2 Input output PWM

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We will use another example to see if our servos work

Sweep

Now with knowing where the examples are located, find a servo example sketch called sweep.


you should have a code that looks like this

/* Sweep
 by BARRAGAN <http://barraganstudio.com>
 This example code is in the public domain.
 
 modified 8 Nov 2013
 by Scott Fitzgerald
 http://www.arduino.cc/en/Tutorial/Sweep
*/
 
#include <Servo.h>
 
Servo myservo;  // create servo object to control a servo
// twelve servo objects can be created on most boards
 
int pos = 0;    // variable to store the servo position
 
void setup() {
  myservo.attach(9);  // attaches the servo on pin 9 to the servo object
}
 
void loop() {
  for (pos = 0; pos <= 180; pos += 1) { // goes from 0 degrees to 180 degrees
    // in steps of 1 degree
    myservo.write(pos);              // tell servo to go to position in variable 'pos'
    delay(15);                       // waits 15ms for the servo to reach the position
  }
  for (pos = 180; pos >= 0; pos -= 1) { // goes from 180 degrees to 0 degrees
    myservo.write(pos);              // tell servo to go to position in variable 'pos'
    delay(15);                       // waits 15ms for the servo to reach the position
  }
}

Let's upload the sketch to the board
Observe the motor---->sweeping?

A new thing......Breadboarding

OK, first, what's with the name....bread board? Bread, like in food? Well yes, kind of.
Breadboard.jpg

This terminology goes way back in the days. Generally, you would mount electronic components to a piece of wood (the actual "breadboard"), and do all the wiring with point-point wire and the components just hanging between the various devices.

Breadboardreal.jpg

The story goes that an engineer had an idea for a vacuum tube device late one night. Looking around the house, the only base for his prototype that he found was indeed his wife's breadboard, from the breadbox.

A video by the Make magazine people

Ok, but why do we need to breadboard?
Well, they are useful for making temporary circuits and prototyping, and they require absolutely no soldering.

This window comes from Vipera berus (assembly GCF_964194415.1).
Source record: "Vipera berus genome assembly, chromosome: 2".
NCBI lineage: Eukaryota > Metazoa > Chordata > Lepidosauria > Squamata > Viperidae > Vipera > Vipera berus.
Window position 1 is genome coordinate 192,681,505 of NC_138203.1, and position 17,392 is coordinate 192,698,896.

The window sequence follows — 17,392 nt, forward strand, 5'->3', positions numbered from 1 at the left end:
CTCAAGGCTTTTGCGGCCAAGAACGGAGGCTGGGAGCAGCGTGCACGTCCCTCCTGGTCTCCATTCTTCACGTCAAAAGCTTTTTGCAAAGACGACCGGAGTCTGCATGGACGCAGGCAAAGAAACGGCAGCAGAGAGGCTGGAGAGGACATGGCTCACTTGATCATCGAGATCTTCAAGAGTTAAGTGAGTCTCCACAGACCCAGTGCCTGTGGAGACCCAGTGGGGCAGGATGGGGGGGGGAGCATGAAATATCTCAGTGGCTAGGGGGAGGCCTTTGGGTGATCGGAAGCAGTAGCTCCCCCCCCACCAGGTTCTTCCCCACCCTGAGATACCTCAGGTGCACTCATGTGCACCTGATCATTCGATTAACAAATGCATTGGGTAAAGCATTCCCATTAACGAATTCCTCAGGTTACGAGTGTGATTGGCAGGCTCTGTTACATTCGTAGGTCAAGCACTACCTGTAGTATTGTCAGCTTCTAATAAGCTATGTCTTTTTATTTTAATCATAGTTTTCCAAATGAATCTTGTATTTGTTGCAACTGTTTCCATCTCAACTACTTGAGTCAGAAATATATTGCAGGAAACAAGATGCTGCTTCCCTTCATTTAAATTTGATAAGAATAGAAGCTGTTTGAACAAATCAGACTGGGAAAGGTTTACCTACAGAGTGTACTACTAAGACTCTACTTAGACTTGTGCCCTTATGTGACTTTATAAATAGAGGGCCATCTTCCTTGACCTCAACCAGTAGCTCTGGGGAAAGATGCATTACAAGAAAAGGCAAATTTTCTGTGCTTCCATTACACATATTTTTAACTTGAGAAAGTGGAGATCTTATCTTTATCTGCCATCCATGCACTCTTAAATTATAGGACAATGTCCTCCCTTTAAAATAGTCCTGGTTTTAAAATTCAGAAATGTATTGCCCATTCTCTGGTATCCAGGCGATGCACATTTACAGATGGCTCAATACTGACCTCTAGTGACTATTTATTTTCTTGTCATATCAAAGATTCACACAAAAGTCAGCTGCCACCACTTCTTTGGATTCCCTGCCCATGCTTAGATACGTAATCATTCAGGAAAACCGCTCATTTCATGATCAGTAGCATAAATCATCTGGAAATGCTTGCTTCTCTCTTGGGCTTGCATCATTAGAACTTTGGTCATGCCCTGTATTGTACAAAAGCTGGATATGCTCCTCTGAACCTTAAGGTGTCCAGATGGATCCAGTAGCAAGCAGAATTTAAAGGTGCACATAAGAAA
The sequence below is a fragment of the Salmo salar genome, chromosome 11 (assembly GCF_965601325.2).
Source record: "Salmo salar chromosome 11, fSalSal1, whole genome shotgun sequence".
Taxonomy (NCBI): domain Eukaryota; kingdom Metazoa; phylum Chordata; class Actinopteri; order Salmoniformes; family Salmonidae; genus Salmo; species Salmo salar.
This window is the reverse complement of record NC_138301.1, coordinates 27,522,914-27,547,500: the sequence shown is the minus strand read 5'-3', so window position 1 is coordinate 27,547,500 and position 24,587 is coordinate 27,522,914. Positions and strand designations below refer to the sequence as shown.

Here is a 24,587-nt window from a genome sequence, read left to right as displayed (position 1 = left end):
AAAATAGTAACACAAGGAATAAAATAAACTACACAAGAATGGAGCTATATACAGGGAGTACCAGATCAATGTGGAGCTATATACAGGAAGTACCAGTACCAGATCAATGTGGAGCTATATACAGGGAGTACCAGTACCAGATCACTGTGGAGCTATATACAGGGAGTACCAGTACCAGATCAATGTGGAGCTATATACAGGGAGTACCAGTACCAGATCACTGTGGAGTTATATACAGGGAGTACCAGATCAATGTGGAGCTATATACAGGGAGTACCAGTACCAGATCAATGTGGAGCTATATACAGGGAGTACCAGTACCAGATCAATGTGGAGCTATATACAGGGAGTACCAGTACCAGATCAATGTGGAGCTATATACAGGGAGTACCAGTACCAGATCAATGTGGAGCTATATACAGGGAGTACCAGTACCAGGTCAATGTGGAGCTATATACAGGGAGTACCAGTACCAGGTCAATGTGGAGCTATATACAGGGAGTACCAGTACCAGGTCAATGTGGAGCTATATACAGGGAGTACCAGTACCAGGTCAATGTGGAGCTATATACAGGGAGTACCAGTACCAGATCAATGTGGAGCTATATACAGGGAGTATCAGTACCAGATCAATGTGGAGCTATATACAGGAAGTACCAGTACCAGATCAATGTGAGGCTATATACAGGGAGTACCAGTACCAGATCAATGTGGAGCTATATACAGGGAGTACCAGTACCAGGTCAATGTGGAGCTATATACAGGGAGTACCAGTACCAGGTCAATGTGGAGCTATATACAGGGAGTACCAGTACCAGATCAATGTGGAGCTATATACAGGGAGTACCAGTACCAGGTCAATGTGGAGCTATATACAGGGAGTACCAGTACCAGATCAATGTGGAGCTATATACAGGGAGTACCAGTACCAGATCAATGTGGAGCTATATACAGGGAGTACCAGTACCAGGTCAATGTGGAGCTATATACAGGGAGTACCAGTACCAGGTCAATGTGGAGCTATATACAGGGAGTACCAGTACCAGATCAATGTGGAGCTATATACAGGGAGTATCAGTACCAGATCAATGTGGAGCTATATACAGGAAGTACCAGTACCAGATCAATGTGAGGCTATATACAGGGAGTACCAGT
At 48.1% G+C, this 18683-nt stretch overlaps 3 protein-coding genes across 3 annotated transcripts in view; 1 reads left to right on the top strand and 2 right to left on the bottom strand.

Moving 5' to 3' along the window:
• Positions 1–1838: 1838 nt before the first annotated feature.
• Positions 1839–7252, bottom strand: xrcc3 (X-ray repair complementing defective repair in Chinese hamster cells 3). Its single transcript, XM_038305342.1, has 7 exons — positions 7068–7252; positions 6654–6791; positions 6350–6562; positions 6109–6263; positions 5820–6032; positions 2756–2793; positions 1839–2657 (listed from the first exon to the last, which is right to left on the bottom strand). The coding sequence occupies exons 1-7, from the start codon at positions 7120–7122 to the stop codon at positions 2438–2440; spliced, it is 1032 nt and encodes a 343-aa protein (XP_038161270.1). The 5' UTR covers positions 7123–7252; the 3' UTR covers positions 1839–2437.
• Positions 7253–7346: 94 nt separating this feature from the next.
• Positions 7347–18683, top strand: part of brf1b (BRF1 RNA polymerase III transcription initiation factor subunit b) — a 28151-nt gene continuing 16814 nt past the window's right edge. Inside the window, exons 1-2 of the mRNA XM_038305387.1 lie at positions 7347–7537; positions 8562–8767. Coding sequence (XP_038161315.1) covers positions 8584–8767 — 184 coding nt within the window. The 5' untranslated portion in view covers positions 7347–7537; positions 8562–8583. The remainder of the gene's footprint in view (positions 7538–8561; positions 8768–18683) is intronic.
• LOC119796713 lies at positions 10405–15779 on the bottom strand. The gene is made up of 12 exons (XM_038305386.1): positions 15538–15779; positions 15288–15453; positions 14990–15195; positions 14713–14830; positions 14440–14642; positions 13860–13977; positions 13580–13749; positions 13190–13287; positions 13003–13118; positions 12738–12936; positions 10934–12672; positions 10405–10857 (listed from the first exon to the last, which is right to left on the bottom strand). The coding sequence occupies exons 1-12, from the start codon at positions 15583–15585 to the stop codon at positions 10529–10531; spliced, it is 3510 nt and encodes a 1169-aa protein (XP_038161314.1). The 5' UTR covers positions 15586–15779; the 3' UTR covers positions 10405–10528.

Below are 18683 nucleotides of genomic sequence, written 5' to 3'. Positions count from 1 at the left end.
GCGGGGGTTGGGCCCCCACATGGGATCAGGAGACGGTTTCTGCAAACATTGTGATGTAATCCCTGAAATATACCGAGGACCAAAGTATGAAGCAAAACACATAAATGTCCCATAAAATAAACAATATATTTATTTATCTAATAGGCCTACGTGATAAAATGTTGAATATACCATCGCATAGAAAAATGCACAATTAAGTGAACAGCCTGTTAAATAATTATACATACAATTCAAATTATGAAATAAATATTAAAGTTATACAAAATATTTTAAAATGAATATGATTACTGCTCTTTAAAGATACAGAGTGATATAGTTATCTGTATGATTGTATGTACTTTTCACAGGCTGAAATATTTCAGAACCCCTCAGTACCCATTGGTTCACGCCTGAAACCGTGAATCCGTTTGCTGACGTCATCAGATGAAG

Prototyping is the process of testing out an idea by creating a preliminary model from which other forms are developed or copied, and it is one of the most common uses for breadboards.
The best way to explain how a breadboard works is to take it apart and see what’s inside. Breadboard02.jpg

connections lines are connected like this
Breadboard03.jpg


Knob

Great, let us include another agent into the servo situation. A potentiometer to exercise some external control. We will be using the potentiometer as a variable [voltage divider]
Servo pot.png

/*
 Controlling a servo position using a potentiometer (variable resistor)
 by Michal Rinott <http://people.interaction-ivrea.it/m.rinott>
 
 modified on 8 Nov 2013
 by Scott Fitzgerald
 http://www.arduino.cc/en/Tutorial/Knob
*/
 
#include <Servo.h>
 
Servo myservo;  // create servo object to control a servo
 
int potpin = 0;  // analog pin used to connect the potentiometer
int val;    // variable to read the value from the analog pin
 
void setup() {
  myservo.attach(9);  // attaches the servo on pin 9 to the servo object
}
 
void loop() {
  val = analogRead(potpin);            // reads the value of the potentiometer (value between 0 and 1023)
  val = map(val, 0, 1023, 0, 180);     // scale it to use it with the servo (value between 0 and 180)
  myservo.write(val);                  // sets the servo position according to the scaled value
  delay(15);                           // waits for the servo to get there
}